Give me a disaffected, apathetic, embittered female protagonist in a dead end job having an existential crisis about the meaning of life and I’m yours. Butler, I salute you. This has a strong My Year of Rest and Relaxation vibe which is a very good thing.
‘I try to assess the things that bring me pleasure, and how those things might bring me a fulfilling career. I think about how I spend my time. Where my interests lie. The questions come naturally, as if supplied by the ether, and the answer sit
Jun 25, 2019 rated it it was amazing
Shelves: favourites
There’s a lot of grumbling misery going on in this book and I’m here for it. Stuck in a rut job, in a rut life Millie can’t seem to feel any joy at all, life is one mundane chore after another and work being the biggest burden of all. In and out of temp office jobs, her personal life is almost non existent and the one friend she has, she has mostly contempt for. The beauty of this book is how clever the author is at depicting the inner rage and disdain of working meaningless jobs and the soul de ...more
Dec 30, 2018 rated it it was amazing
My review for the Chicago Tribune:

At its worst, the doctrine of self-improvement can be dehumanizing — pressuring individuals to treat themselves like products or apps perpetually in need of touch-ups or updates, the better to accommodate themselves to a fast-paced, mechanized and alienating world. In her short, satirical and cautionary second novel, “The New Me,” Halle Butler explores self-improvement at its absolute, impractical, soul-crushing worst.

A 2
Jan 16, 2019 rated it liked it
There's this whole microgenre now, the "lazy millennial", of millenials (mostly women?) who live in big cities, hate their jobs, and are lonely and unsatisfied. It seems to be like extensions of the TV series Girls, except generally they have actually managed to alienate their friends (which seemed like it should have happened in Girls too, but I digress).

I generally don't enjoy these types of novels, since they don't usually end up in a different place than they started, the protagonists tend t
Claire Reads Books
Apr 16, 2019 rated it really liked it
This book careened between two stars and four stars at various points for me, and I spent the first several chapters thinking it was just a poor man’s My Year of Rest and Relaxation. But in the back half, it becomes a more textured and compassionate portrait of millennial burnout (or maybe just burnout? is it generational? maybe in some ways, but the book also seems to be making the case that deadening malaise is a fairly prevalent condition of the modern age). It might be a bit too nihilistic f ...more
Roman Clodia
Apr 11, 2020 rated it really liked it
She seems to be showing me how to use a paper clip. She holds it in her hands, demonstrating both the right and the wrong way.

With the grubbiness of Eileen and the millennial malaise of My Year of Rest and Relaxation this seems to be channeling Moshfegh in its smart exposé of meaninglessness. The sharp and snappy writing is what I wanted from Sally Rooney but somehow didn't get.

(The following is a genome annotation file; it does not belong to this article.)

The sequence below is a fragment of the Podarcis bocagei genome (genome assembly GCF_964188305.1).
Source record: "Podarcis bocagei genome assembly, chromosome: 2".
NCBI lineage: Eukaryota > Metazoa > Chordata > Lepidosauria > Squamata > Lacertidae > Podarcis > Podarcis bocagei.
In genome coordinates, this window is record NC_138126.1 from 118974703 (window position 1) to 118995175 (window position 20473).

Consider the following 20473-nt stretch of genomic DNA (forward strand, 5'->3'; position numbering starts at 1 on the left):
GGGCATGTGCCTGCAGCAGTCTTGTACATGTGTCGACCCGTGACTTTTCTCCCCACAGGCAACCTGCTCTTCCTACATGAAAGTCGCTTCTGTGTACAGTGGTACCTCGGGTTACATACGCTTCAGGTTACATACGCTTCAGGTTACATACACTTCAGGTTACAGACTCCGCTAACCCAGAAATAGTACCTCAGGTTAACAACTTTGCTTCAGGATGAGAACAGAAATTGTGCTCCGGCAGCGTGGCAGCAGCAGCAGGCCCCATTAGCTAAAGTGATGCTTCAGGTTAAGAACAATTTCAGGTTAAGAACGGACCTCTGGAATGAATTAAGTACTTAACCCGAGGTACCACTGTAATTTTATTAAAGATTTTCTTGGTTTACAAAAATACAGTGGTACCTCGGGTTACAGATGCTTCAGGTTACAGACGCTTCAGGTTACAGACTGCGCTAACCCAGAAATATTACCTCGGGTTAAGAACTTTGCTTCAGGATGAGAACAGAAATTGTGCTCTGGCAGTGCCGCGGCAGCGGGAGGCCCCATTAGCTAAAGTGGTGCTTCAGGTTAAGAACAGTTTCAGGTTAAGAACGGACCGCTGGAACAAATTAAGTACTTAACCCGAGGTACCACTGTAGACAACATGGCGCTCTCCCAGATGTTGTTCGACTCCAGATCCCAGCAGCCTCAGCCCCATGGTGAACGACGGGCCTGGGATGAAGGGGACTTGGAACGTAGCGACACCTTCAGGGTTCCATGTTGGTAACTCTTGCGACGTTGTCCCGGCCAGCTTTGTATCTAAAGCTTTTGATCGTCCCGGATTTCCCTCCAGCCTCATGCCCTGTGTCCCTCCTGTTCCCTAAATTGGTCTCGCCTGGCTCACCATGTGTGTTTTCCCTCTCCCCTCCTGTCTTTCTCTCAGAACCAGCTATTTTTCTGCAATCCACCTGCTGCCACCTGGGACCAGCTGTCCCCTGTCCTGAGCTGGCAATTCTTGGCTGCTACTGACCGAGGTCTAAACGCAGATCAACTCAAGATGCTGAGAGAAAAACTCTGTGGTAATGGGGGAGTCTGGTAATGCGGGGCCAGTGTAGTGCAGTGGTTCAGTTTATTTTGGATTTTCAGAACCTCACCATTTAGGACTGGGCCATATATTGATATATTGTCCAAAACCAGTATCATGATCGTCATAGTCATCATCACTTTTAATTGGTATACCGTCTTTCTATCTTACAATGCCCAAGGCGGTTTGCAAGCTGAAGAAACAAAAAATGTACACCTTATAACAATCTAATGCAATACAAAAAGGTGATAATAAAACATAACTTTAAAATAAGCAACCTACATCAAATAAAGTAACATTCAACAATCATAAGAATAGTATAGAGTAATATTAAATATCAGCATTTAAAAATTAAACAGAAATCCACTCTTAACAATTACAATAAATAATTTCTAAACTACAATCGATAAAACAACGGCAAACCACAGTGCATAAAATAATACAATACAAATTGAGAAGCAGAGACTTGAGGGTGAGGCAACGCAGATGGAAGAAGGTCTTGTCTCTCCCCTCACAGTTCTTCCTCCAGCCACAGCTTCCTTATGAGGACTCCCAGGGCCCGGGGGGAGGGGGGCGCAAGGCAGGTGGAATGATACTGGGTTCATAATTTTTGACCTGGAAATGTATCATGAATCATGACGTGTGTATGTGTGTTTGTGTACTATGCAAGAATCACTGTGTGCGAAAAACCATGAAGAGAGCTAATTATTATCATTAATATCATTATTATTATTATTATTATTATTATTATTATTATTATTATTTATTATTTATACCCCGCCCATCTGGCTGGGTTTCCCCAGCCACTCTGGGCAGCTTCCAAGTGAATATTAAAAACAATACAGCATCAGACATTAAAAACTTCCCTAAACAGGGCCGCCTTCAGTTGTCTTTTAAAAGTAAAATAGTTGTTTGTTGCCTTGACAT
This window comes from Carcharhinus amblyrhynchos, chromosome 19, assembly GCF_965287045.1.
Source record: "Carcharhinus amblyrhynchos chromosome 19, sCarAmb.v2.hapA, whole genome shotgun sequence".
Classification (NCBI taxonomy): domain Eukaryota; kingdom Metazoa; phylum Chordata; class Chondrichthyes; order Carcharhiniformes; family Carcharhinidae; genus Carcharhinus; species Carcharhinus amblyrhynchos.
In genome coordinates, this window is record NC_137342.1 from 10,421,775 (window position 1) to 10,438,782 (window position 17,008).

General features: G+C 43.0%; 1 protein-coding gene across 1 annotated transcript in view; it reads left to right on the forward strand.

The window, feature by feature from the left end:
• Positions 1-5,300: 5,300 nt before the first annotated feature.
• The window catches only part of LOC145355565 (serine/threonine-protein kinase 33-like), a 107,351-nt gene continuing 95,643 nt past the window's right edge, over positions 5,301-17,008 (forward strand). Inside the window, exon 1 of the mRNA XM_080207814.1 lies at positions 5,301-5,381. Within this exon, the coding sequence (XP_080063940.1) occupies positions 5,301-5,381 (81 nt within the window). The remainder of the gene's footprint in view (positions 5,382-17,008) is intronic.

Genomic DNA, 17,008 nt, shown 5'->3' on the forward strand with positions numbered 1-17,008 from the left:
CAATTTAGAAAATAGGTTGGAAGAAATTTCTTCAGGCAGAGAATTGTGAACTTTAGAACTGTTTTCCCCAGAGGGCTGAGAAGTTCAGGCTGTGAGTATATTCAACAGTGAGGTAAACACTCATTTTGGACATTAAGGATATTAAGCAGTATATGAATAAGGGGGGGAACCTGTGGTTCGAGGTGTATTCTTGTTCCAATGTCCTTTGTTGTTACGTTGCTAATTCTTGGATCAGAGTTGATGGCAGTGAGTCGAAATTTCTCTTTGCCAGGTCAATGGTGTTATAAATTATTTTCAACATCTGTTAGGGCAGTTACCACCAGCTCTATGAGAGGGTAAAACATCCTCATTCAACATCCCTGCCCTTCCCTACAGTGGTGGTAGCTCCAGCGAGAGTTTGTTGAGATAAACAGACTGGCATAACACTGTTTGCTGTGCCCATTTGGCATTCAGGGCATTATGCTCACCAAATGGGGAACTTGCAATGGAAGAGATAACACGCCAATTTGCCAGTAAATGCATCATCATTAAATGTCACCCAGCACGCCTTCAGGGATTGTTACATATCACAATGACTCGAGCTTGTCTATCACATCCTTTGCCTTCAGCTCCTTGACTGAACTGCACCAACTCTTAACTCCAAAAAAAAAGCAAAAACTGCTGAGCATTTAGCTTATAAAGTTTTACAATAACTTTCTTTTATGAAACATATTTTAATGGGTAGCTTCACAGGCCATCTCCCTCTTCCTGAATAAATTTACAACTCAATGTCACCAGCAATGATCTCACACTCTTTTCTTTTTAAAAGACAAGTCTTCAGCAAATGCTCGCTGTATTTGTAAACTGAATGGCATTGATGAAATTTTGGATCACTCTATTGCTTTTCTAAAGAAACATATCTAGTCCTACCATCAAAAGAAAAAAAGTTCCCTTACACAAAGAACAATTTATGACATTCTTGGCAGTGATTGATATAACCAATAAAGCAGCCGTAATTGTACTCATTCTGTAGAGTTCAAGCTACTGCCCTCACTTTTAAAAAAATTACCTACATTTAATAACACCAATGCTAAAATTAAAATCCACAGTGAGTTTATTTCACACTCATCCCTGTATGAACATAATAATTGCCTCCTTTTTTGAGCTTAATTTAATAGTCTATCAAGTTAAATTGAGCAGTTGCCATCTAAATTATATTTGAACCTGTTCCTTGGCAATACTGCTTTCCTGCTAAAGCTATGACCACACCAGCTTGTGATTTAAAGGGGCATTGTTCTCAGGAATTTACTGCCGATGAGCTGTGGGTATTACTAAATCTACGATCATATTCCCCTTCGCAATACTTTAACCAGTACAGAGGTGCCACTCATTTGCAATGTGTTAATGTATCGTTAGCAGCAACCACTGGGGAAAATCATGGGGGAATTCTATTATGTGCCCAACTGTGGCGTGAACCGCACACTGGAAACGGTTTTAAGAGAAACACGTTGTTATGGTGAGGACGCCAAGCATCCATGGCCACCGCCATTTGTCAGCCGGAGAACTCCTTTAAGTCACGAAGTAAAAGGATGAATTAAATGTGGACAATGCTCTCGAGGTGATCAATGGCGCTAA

Following Millie's ennui from daily commute to dispiriting low-level corporate jobs to friendless evenings with an
Umm okay, but what was The Point™? To me, this tried to do what Ottessa Moshfegh does really well in her books — throwing you right into the mind of an entirely unlikable, self-loathing person, making you listen to their bleak, repetitive thought spirals and then, surprisingly, remarkably, twisting it into something that completely sucks you in and makes you empathise with the protagonist without you even realising it. I think this is what Halle Butler was aiming at with this, but it didn't work ...more
Nov 21, 2019 rated it liked it  ·  review of another edition
"Karen, the senior receptionist, and technically my supervisor, smiles at me like I can't tell she's faking, and says 'Hi, Maddie' and I say 'Hi!' but that's not my name. It's Millie, not Maddie. I want to go up to her and prostrate myself on her desk, my ribs activating her ****** gold stapler, the one I know she loves so much, over and over, by thrashing, sending staples all over her desk, while I explain to her the difference between Mildred and Madison . . ." -- Millie (not Maddie!), on page ...more
Mar 22, 2019 rated it it was amazing  ·  review of another edition
If you've ever sat and wondered why it is your friends seem to have the impression that you need a lot of help and constructive advice when internally, you really think you're doing fine, this is the book for you. If you've ever had a soul-deadening job that's truly your best prospect right now and your goals have been reduced to a fuzzy concept of maybe being happy at work one day, this book is for you. I live in the suburbs of a big city, not the actual big city, but I love this book because i ...more
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The New Me is a book that has been on my periphery since it first came out. The cover, title, and summary were relatively intriguing as they gave me some very strong Ottessa Moshfegh/The Bell Jar vibes. Still, it wasn't anywhere close the top of my TBR until I saw that Halle Butler is going to introduce a new edition of The Yellow Paper.